# Non-linear model fit

#### Lisanne

##### New Member
Hi everyone. I am working on fitting a non-linear least squares model with R. My data points are virus contentration (ydata) over a timeline of 33 days (xdata). The decrease in virus concentration should be modeled with the following function:

log(c/c0) = (-lambda0/alpha)*(exp(-alpha*time)-1)
#c=virus conc., c0=initial virus conc., lambda0=initial inactivation rate, alpha =resistivity coefficient, time= days

I tried the nls function and ggplots. The fitted line does not "follow the data points" well. The fit is not good. In the following, you can see my R code. Can someone find a better solution for this?

Jan<-c(40312342.96,43718079.07,9376618.33,9797684.99,8833426.24,9618517.21,9618517.21,2446992.71, 2405524.38,3771978.56,1825224.29)
t<-c(0,1,6,9,12,15,19,22,26,29,33)
plot(t,Jan, main="e+d+s+")
mydata<-data.frame(t,Jan)

C0 <- Jan[1]
C_prime <- log(Jan/C0)
x<-t
y <- C_prime

lambda0 = 0.1 #"initial inactivation rate"
alpha = 0.01 #"resistivity coefficient"

fit = nls(y~((-lambda0/alpha)*(exp(-alpha*x)-1)),start=list(lambda0=0.1,alpha=0.01))
summary(fit)

xs<-seq(min(x), max(x), length.out=100)
plot(x,y)
lines(xs, predict(fit, data.frame(x=xs)))

library(ggplot2)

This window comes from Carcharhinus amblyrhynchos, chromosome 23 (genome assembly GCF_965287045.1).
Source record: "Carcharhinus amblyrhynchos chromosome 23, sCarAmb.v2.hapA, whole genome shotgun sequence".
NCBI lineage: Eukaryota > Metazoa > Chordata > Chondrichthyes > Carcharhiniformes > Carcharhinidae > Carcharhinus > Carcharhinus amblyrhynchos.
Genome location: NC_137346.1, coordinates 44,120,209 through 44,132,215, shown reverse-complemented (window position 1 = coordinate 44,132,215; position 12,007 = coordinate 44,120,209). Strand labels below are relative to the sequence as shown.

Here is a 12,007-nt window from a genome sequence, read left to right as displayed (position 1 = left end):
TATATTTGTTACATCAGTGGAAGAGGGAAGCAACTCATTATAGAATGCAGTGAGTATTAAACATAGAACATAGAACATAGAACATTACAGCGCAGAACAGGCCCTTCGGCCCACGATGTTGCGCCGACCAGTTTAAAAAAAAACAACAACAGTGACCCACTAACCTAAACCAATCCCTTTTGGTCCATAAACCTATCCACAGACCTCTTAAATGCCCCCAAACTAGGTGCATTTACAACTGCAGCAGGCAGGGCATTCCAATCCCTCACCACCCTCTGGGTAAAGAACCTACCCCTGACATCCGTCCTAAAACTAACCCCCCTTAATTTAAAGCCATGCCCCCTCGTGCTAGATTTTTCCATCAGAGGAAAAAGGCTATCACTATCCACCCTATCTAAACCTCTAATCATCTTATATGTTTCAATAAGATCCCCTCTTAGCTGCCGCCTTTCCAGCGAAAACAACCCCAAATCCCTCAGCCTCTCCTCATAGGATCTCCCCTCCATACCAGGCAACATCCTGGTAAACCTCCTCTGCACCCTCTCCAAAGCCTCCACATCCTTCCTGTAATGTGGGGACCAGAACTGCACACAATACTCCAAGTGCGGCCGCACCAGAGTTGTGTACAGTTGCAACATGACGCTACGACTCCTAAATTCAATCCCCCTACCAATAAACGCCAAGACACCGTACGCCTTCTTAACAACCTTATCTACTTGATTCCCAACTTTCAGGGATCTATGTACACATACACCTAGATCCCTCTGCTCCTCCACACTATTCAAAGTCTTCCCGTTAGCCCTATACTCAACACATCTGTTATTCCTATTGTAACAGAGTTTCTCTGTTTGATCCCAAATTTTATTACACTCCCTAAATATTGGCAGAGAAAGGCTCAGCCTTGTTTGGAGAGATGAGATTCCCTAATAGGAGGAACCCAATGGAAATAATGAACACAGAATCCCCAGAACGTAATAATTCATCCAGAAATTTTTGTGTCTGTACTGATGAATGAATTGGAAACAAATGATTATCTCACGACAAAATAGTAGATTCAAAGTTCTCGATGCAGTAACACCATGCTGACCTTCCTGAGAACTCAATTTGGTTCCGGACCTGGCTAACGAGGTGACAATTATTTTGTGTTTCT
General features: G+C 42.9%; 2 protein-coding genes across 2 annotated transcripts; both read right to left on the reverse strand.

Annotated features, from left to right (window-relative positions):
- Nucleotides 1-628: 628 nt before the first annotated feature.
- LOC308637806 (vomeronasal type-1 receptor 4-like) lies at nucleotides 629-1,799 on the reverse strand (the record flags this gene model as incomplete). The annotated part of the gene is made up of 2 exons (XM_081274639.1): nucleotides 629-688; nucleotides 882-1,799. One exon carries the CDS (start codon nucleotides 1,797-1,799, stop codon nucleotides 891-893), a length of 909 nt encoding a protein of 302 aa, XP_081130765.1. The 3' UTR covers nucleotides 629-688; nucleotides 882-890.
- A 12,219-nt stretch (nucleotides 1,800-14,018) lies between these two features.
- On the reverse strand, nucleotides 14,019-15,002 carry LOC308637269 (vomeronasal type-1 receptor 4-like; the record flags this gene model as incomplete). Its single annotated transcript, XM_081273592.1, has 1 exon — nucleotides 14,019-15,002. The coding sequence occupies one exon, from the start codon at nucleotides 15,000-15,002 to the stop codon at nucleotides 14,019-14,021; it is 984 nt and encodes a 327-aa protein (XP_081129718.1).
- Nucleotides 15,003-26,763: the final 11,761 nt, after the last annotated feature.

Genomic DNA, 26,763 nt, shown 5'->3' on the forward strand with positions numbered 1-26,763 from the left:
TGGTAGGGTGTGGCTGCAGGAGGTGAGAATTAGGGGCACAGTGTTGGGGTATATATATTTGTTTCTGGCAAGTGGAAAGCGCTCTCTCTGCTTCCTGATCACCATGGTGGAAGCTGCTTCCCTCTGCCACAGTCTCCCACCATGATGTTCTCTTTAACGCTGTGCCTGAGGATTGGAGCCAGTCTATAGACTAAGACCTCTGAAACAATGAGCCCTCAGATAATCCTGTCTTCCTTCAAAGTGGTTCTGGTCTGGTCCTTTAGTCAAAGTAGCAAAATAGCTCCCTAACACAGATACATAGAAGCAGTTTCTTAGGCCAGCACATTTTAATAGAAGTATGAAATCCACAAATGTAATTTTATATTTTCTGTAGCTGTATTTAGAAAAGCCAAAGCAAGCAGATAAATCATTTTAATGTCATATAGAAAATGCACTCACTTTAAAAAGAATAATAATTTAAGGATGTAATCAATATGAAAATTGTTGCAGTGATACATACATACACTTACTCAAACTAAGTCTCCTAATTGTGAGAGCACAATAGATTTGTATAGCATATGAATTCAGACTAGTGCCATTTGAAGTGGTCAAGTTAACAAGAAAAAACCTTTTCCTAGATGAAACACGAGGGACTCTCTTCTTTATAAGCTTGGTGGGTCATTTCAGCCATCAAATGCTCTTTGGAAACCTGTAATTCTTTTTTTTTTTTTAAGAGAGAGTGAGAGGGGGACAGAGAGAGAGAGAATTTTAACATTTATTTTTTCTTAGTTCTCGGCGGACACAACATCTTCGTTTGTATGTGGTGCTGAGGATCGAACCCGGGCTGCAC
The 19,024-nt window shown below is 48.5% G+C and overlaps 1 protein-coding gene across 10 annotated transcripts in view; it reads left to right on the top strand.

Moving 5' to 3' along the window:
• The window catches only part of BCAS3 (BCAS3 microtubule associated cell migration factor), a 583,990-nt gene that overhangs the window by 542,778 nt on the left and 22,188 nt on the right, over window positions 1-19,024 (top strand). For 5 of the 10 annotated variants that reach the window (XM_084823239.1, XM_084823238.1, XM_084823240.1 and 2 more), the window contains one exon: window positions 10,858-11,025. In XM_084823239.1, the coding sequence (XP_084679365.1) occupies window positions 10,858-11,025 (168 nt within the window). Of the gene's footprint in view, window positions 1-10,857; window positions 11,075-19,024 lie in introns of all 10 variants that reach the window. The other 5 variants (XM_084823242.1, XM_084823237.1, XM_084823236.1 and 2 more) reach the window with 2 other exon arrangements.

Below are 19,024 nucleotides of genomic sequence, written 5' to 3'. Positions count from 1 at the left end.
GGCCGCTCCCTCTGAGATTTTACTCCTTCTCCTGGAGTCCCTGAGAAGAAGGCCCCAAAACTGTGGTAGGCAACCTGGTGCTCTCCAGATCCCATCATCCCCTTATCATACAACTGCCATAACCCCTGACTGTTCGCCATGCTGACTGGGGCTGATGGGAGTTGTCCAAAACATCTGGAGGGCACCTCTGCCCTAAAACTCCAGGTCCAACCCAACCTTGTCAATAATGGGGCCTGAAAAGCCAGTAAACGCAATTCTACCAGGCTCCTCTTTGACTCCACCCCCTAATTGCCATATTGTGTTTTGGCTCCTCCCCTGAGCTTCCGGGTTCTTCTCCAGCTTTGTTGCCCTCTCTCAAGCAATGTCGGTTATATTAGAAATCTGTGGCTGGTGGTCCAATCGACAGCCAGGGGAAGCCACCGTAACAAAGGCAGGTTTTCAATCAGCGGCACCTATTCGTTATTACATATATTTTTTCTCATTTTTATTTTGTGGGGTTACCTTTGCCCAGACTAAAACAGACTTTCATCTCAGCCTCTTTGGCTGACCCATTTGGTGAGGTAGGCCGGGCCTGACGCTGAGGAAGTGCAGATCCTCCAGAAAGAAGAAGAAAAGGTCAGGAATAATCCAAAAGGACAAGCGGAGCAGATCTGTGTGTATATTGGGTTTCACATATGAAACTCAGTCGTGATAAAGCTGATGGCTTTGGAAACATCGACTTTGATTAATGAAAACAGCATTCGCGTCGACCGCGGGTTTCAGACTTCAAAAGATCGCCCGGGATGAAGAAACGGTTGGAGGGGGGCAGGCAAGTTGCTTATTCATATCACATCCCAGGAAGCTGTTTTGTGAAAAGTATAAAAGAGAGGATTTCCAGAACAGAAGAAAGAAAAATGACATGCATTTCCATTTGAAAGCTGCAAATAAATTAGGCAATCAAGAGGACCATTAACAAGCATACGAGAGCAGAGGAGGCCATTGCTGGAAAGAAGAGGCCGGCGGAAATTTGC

ggplot(mydata,aes(x,y)) +
geom_point() +
geom_smooth(method="nls", formula=y~(-lambda0/alpha)*(exp(-alpha*x)-1), se=FALSE, start=list(lambda0=0.1,alpha=0.01))

#### ledzep

##### Point Mass at Zero
Would working on the log-scale for time improve your model fit?
Plots attached for time and log(time) models.

#### Lisanne

##### New Member
Hej, Thanks for the fast reply.
If I use log(time), the RSS is getting smaller, but the parameters (alpha and lambda0) are still not significant.

x2<-log(t)
x2<-c(0,0.000, 1.792, 2.197, 2.485, 2.708, 2.944, 3.091, 3.258, 3.367, 3.497)
fit2 =nls(y~((-lambda0/alpha)*(exp(-alpha*x2-1))),start=list(lambda0=0.01,alpha=0.01))

fit2
lambda0 alpha
-0.506 -0.688
residual sum-of-squares: 1.5

summary(fit2)
Parameters:
Estimate Std. Error t value Pr(>|t|)
lambda0 -0.506 0.128 -3.95 0.0034
alpha -0.688 0.148 -4.65 0.0012

I thought that the fitted model should "follow the the data points" more closely. Am I wrong? Is there a better way of fitting a curve than using the nls function?

Last edited:

#### Dason

How are you defining "still not significant"?

#### Lisanne

##### New Member
significance level of <0,05
As the p-value for lambda0 is 0.0033 it would actually be a good estimate. The p-value for alpha is 0.1222 and is not significant = not a good estimate.

#### Dason

Looks to me like the p-value is 0.0012.
Which is exactly why I asked the question. If we're talking about statistical significance then the output posted seems to imply the parameters are significant.

#### Lisanne

##### New Member
Oh that´s true. I made a mistake.
Thanks again.

#### Lisanne

##### New Member
Hi again! I am still working with the same data and I would like to know the best way to plot the data on the original scale and to add the regression curve.

data:
Jan<-c(40312342.96,43718079.07,9376618.33,9797684.99,8833426.24,9618517.21,9618517.21,2446992.71, 2405524.38,3771978.56,1825224.29)
t<-c(0,1,6,9,12,15,19,22,26,29,33)

model, model parameters:
Formula: y ~ ((-lambda0/alpha) * (exp(-alpha * x) - 1))

Parameters:
Estimate Std. Error t value Pr(>|t|)
lambda0 -0.16263 0.04104 -3.963 0.00329 **
alpha 0.04243 0.02487 1.706 0.12222